"Every time a song is put into a TV show, the producer has to sign a synchronization license to get permission to use [it], and it's a purely negotiated license," explained Brabec, who, along with his brother Todd, wrote an entire book on this very subject, "Music, Money and Success." "[The producers] send you a request that lists the use of the song and, in this case, the scene description, and they give you a number of options, with respect to how they want to distribute the show, and all have various price points. The publisher fills in the blank lines next to the dollar signs. ... You can make a substantial amount of money just in the synchronization fee alone. And that's just step one."

Admittedly, that's a pretty simplified explanation -- we glossed over stuff like "five-year, all-TV licenses" and "out-of-context trailer licenses" -- but after the sync license is signed, the ball is put in motion. Once an episode of "Glee" airs, the next step of the process begins, because now, a songwriter and publisher are reaping the rewards of not only iTunes downloads and album sales, but international re-airings of the show too. As you can imagine, this is where the real money starts to roll in -- and it's all guaranteed under a mechanical license.

"Immediately, you've got the download situation. Under that situation, the songwriters and music publisher, for every single download, will get 9.1 cents. So if a song is downloaded 100,000 times in the first couple of days -- and that's not unusual at all -- the music publisher will get $9,100 and the publisher will share that with the songwriter," Brabec said. "And then, extend that to the physical albums. If you've got one song on the 'Glee' album, and that album sold 1 million units, that would be $91,000 in songwriter and music-publisher royalty.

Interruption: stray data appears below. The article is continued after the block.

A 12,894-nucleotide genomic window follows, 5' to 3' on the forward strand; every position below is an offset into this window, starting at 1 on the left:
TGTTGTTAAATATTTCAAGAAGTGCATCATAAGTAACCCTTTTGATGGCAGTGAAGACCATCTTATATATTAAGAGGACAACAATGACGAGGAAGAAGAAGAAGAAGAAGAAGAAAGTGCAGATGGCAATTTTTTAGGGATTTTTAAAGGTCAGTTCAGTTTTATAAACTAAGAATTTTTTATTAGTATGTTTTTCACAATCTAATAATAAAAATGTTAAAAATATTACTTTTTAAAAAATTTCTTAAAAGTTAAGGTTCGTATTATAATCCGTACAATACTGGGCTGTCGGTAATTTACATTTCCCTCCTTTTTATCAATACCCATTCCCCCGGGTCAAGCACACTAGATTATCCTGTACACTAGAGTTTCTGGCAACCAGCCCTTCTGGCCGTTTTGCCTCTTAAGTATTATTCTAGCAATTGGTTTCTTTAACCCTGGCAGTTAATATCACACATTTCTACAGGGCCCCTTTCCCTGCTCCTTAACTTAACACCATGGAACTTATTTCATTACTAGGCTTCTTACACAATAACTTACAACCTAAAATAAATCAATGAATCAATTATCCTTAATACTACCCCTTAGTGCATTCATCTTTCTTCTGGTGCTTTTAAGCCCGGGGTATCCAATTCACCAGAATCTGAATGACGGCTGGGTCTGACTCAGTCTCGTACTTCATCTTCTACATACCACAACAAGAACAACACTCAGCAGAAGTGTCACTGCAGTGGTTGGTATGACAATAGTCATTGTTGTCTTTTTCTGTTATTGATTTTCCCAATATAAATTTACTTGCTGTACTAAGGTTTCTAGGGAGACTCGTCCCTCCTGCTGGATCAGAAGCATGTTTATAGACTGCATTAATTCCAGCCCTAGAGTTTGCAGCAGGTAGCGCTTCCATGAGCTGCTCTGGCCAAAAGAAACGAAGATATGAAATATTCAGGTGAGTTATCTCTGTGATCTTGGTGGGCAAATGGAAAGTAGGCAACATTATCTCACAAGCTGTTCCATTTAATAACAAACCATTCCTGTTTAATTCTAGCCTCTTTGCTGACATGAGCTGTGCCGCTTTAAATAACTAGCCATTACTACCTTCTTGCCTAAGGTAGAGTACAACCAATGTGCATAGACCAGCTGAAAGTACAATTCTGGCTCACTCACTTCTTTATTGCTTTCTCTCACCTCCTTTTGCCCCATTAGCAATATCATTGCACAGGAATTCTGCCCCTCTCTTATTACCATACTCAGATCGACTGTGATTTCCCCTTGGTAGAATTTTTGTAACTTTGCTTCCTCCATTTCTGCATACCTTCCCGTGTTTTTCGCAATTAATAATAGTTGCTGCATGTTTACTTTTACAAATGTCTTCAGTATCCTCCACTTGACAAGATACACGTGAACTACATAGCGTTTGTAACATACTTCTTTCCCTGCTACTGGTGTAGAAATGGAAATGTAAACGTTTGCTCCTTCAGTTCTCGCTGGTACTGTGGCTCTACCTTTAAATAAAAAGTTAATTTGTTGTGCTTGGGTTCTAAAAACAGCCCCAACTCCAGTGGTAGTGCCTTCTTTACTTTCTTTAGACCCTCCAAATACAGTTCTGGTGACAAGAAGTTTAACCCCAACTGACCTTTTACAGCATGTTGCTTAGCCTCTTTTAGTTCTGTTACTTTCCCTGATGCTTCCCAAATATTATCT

"And that's all backend. These things go on and on, years after your initial downloads. ... If a song is sung by the 'Glee' cast, you're probably looking at $900 to $1,100 for one performance on the Fox network. And that's U.S. only. This show is broadcast or repeated worldwide; you collect on that too," Brabec added. "And then you've got the ringtone market. If the 'Glee' version is on a ringtone, the songwriter and music publisher will get 24 cents for each ring tone distributed -- and then you've got sheet music, etc. Believe me, for years and years and years into the future, songwriters and music publishers will be making money on this."

So the bottom line is, if you're someone like Max Martin, and you wrote " ... Baby One More Time," well, chances are, you're loving life even more these days (and for the foreseeable future too). But the beauty of "Glee" is, you don't have to be a certified hitmaker (or even the Beatles) to benefit. Business is booming, and it doesn't show signs of slowing down anytime soon.

"When you have a song that appears on 'Glee,' the next day, it's on iTunes, and the number of downloads is astronomical, and it really reawakens people's interest in songs," said Kristin Durie, vice president of film and TV at EMI Music Publishing. "I think hearing these songs -- both old and new -- from 'Over the Rainbow' to 'Empire State of Mind,' is breathing new life into people's songs."

Have you downloaded any songs after watching an episode of "Glee"? Let us know in the comments!